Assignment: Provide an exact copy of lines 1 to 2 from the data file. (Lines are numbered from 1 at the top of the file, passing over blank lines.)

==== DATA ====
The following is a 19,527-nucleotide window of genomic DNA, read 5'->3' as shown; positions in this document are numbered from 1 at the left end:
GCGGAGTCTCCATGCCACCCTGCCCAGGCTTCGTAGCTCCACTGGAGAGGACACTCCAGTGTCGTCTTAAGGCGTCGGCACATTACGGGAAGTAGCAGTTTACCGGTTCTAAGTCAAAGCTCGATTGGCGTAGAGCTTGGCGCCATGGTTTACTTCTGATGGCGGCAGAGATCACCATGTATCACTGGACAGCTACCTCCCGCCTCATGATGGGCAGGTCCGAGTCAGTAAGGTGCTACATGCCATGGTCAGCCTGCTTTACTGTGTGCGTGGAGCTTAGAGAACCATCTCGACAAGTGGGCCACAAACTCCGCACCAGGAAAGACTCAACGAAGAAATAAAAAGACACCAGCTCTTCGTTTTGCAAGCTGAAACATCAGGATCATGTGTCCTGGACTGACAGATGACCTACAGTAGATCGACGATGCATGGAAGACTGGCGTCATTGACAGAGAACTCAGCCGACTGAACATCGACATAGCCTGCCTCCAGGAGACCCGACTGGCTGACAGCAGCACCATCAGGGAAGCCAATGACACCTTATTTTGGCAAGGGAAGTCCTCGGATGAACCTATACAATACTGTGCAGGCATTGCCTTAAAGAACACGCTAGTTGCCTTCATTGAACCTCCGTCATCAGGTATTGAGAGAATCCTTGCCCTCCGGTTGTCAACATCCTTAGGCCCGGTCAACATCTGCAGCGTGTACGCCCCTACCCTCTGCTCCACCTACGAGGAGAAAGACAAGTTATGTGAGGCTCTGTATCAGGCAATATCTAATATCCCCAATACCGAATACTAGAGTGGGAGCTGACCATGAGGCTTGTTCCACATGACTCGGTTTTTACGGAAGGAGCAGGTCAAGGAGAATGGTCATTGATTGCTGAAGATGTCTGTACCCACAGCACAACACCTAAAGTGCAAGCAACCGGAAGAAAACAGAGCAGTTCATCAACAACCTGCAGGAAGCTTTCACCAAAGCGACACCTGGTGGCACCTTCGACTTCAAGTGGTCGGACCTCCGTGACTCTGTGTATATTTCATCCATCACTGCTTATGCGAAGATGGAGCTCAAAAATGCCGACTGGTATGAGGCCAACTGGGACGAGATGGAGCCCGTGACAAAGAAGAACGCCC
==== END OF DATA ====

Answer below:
The following is a 19,527-nucleotide window of genomic DNA, read 5'->3' as shown; positions in this document are numbered from 1 at the left end:
GCGGAGTCTCCATGCCACCCTGCCCAGGCTTCGTAGCTCCACTGGAGAGGACACTCCAGTGTCGTCTTAAGGCGTCGGCACATTACGGGAAGTAGCAGTTTACCGGTTCTAAGTCAAAGCTCGATTGGCGTAGAGCTTGGCGCCATGGTTTACTTCTGATGGCGGCAGAGATCACCATGTATCACTGGACAGCTACCTCCCGCCTCATGATGGGCAGGTCCGAGTCAGTAAGGTGCTACATGCCATGGTCAGCCTGCTTTACTGTGTGCGTGGAGCTTAGAGAACCATCTCGACAAGTGGGCCACAAACTCCGCACCAGGAAAGACTCAACGAAGAAATAAAAAGACACCAGCTCTTCGTTTTGCAAGCTGAAACATCAGGATCATGTGTCCTGGACTGACAGATGACCTACAGTAGATCGACGATGCATGGAAGACTGGCGTCATTGACAGAGAACTCAGCCGACTGAACATCGACATAGCCTGCCTCCAGGAGACCCGACTGGCTGACAGCAGCACCATCAGGGAAGCCAATGACACCTTATTTTGGCAAGGGAAGTCCTCGGATGAACCTATACAATACTGTGCAGGCATTGCCTTAAAGAACACGCTAGTTGCCTTCATTGAACCTCCGTCATCAGGTATTGAGAGAATCCTTGCCCTCCGGTTGTCAACATCCTTAGGCCCGGTCAACATCTGCAGCGTGTACGCCCCTACCCTCTGCTCCACCTACGAGGAGAAAGACAAGTTATGTGAGGCTCTGTATCAGGCAATATCTAATATCCCCAATACCGAATACTAGAGTGGGAGCTGACCATGAGGCTTGTTCCACATGACTCGGTTTTTACGGAAGGAGCAGGTCAAGGAGAATGGTCATTGATTGCTGAAGATGTCTGTACCCACAGCACAACACCTAAAGTGCAAGCAACCGGAAGAAAACAGAGCAGTTCATCAACAACCTGCAGGAAGCTTTCACCAAAGCGACACCTGGTGGCACCTTCGACTTCAAGTGGTCGGACCTCCGTGACTCTGTGTATATTTCATCCATCACTGCTTATGCGAAGATGGAGCTCAAAAATGCCGACTGGTATGAGGCCAACTGGGACGAGATGGAGCCCGTGACAAAGAAGAACGCCC